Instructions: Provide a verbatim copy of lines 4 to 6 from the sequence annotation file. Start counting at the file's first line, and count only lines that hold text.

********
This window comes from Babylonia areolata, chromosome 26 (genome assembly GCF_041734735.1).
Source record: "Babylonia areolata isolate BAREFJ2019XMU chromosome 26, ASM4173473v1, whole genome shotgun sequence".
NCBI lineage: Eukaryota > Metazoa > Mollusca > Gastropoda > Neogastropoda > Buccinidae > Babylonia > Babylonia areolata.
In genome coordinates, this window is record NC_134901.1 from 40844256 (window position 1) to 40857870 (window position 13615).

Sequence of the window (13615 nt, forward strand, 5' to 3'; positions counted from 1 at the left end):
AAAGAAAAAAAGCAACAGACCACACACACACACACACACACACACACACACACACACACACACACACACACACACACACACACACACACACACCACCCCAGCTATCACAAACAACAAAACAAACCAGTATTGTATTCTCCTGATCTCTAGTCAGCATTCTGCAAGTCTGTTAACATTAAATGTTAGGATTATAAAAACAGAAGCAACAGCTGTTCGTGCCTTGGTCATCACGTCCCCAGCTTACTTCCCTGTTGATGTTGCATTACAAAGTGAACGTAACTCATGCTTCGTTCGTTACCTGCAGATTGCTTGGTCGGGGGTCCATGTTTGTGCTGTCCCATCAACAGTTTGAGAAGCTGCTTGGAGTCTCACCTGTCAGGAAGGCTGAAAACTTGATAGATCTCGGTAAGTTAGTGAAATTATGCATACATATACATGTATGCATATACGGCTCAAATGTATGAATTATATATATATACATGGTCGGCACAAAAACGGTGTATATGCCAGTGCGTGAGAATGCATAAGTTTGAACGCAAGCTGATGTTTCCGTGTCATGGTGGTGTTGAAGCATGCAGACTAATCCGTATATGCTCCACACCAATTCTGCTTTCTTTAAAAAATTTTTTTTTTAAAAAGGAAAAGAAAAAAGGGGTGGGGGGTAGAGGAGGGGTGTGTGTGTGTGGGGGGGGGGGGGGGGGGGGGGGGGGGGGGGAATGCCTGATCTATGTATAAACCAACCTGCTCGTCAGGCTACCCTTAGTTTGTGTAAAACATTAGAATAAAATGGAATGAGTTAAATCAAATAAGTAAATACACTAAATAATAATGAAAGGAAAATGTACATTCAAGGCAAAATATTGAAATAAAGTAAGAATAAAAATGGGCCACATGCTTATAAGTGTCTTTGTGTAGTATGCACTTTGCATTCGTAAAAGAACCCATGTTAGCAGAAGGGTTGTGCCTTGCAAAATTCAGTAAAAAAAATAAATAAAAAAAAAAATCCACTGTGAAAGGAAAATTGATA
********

In genome coordinates, this window is record NC_134901.1 from 40844256 (window position 1) to 40857870 (window position 13615).

Sequence of the window (13615 nt, forward strand, 5' to 3'; positions counted from 1 at the left end):
AAAGAAAAAAAGCAACAGACCACACACACACACACACACACACACACACACACACACACACACACACACACACACACACACACACACACACACCACCCCAGCTATCACAAACAACAAAACAAACCAGTATTGTATTCTCCTGATCTCTAGTCAGCATTCTGCAAGTCTGTTAACATTAAATGTTAGGATTATAAAAACAGAAGCAACAGCTGTTCGTGCCTTGGTCATCACGTCCCCAGCTTACTTCCCTGTTGATGTTGCATTACAAAGTGAACGTAACTCATGCTTCGTTCGTTACCTGCAGATTGCTTGGTCGGGGGTCCATGTTTGTGCTGTCCCATCAACAGTTTGAGAAGCTGCTTGGAGTCTCACCTGTCAGGAAGGCTGAAAACTTGATAGATCTCGGTAAGTTAGTGAAATTATGCATACATATACATGTATGCATATACGGCTCAAATGTATGAATTATATATATATACATGGTCGGCACAAAAACGGTGTATATGCCAGTGCGTGAGAATGCATAAGTTTGAACGCAAGCTGATGTTTCCGTGTCATGGTGGTGTTGAAGCATGCAGACTAATCCGTATATGCTCCACACCAATTCTGCTTTCTTTAAAAAATTTTTTTTTTAAAAAGGAAAAGAAAAAAGGGGTGGGGGGTAGAGGAGGGGTGTGTGTGTGTGGGGGGGGGGGGGGGGGGGGGGGGGGGGGGGAATGCCTGATCTATGTATAAACCAACCTGCTCGTCAGGCTACCCTTAGTTTGTGTAAAACATTAGAATAAAATGGAATGAGTTAAATCAAATAAGTAAATACACTAAATAATAATGAAAGGAAAATGTACATTCAAGGCAAAATATTGAAATAAAGTAAGAATAAAAATGGGCCACATGCTTATAAGTGTCTTTGTGTAGTATGCACTTTGCATTCGTAAAAGAACCCATGTTAGCAGAAGGGTTGTGCCTTGCAAAATTCAGTAAAAAAAATAAATAAAAAAAAAAATCCACTGTGAAAGGAAAATTGATA